Being a first-time Fringe attendee I didn’t know what to expect from this piece by Thought Experiment Productions’  even though I had read the press release, I still wasn’t quite sure what I was going to see. Which is always intriguing, but I didn’t want to go by myself so, I recruited my best friend to tag along with me. It was a late show on a Thursday night so my bestie was a trooper. We were a little early so we settled in for a quick drink and chatted with a few friends. Now as we enter the small theatre we went right to the top, as my bestie warned me she might fall asleep, due to the late time I had her out. (LOL)

As the lights dim we welcomed Nicolas Royer-Artuso to his stage, he mentions to us we will get the striptease we were all promised. But first, he takes us through a brief explanation of his most recent project. The character we are introduced to is a musicologist, who along with others have received a grant to analyze a performance of the song 4’33” written by experimental composer John Cage, at a music festival in Baghdad many years ago. The song instructs the musicians not to play their instrument, but to sit in silence for four minutes and thirty-three seconds. The point being made is that silence can be music. We are now taken through a graphic score with visuals via power point presentation of a supposed music festival which turns out to be CNN footage of the bombing of Baghdad by the US military. The scores of gunfire along with explosions, with roaring fires, are very shocking, to say the least. Since I am American by birth, to a father in the military  I wasn’t sure how I was going to keep my feelings separated and by this time I am happy my bestie has fallen asleep. Then the music starts to get more festive in between slides and in his Ted-talk mode Nicolas Royer-Artuso starts his strip-tease in between slides to release some of the tension the audience is feeling. We continue along this path until we are left not knowing how or what to feel at this point as now the presentation is over and Nicolas Royer-Artuso exits the stage in his boxers.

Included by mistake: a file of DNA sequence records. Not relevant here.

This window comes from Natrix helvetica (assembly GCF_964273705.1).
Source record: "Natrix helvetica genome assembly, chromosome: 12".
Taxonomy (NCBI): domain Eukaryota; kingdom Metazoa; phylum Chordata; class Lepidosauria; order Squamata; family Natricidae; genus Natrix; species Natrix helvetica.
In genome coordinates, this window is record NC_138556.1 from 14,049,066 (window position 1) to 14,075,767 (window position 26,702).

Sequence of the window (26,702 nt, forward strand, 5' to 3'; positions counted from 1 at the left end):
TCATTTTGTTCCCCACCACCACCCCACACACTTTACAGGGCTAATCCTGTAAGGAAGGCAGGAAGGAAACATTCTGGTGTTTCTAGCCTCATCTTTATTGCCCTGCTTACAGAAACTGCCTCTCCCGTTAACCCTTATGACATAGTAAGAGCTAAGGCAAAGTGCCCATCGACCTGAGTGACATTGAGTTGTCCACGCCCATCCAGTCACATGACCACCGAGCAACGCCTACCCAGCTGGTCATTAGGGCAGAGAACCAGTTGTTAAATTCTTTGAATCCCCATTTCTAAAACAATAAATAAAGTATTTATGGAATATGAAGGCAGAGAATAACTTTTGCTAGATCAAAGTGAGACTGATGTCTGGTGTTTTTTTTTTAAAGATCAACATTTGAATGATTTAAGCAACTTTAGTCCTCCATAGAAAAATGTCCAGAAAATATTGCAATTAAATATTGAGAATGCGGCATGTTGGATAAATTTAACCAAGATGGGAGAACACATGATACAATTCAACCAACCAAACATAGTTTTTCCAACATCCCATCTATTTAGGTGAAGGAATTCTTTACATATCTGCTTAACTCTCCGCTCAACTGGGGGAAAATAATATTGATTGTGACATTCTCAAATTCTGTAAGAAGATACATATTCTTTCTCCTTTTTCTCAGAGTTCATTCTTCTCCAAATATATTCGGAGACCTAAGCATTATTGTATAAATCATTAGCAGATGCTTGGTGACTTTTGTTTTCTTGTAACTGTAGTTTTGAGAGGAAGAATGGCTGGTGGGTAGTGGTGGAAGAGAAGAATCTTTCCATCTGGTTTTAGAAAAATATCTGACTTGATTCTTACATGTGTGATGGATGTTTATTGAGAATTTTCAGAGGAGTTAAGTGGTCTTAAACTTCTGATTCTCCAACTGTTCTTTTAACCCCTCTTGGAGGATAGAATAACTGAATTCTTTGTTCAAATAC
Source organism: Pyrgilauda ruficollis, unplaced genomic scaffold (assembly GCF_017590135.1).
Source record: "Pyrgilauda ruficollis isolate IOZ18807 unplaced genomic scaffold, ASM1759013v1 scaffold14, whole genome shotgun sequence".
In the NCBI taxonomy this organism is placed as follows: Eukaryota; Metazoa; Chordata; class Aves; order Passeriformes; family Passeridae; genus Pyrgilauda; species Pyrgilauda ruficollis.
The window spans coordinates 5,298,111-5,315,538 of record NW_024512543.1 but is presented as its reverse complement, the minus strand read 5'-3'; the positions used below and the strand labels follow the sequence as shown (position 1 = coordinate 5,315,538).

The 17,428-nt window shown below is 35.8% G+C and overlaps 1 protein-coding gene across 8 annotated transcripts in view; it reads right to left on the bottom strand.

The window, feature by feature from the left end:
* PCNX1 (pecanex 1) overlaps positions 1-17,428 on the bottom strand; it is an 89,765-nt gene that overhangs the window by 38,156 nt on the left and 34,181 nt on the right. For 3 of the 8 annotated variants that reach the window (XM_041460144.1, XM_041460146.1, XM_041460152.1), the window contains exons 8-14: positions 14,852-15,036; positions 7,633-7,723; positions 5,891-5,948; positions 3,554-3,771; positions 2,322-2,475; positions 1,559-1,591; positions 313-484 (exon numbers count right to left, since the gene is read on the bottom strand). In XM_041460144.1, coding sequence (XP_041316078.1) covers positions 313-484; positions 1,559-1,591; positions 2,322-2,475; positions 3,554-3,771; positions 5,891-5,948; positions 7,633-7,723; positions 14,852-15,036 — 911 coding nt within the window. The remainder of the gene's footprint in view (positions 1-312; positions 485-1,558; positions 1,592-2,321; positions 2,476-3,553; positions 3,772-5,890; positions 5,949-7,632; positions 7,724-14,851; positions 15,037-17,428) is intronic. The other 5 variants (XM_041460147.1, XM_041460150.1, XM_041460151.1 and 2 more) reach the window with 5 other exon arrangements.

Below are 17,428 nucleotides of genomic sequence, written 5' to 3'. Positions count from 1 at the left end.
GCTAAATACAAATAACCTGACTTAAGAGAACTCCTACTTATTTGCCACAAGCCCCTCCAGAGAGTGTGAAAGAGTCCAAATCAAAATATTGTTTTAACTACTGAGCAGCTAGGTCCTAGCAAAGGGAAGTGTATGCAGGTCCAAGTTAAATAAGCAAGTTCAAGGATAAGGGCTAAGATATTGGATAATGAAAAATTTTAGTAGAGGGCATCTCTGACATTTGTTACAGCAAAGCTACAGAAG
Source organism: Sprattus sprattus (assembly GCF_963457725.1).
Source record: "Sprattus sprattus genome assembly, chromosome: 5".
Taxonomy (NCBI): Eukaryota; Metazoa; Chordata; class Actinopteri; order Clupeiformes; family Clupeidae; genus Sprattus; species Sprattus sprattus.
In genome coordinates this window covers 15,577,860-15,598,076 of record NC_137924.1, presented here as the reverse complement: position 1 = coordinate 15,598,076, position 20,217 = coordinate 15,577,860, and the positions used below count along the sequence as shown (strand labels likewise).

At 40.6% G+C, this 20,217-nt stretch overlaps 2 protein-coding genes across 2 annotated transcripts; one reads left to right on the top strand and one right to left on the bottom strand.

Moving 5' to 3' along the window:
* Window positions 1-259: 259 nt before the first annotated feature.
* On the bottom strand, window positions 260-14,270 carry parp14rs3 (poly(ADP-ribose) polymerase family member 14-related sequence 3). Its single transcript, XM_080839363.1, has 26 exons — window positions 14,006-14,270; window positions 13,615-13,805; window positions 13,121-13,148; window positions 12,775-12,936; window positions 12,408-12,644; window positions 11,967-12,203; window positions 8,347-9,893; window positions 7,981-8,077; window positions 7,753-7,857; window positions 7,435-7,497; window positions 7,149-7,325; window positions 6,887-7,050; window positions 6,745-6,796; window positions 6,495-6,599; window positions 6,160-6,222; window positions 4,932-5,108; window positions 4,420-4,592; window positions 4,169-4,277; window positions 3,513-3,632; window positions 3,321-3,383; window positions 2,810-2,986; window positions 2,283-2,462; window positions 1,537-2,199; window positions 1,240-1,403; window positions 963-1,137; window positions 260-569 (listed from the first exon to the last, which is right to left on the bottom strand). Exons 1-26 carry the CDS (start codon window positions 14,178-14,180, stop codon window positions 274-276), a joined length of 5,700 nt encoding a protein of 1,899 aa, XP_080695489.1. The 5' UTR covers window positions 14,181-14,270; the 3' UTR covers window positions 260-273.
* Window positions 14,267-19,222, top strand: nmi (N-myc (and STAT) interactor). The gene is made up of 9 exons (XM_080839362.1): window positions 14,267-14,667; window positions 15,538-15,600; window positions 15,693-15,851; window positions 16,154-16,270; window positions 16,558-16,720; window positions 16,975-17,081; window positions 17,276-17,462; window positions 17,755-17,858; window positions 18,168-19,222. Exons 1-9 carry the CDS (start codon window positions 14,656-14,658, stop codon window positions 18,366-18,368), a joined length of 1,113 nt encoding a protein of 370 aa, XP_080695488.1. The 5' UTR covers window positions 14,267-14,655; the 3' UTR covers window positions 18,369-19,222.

Now whether or not you have a love/hate feeling for John Cage’s score this piece will leave you feeling, if your feelings were not in check before. Fabulous creator/director Ülfet Sevdi My quote to Alex was it “Sad that this even happened”.

Bonus info 4’33” in Baghdad was runner up MainLine Creativity Award 

Without giving to much away Silence and Violence in 4’33” in Baghdad is a must see at Fringe Toronto

 

 

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Delaware Born & Montreal Raised Event Promoter~Mobster~Blogger~Photographer Shining Star with a Love for her City of Montreal

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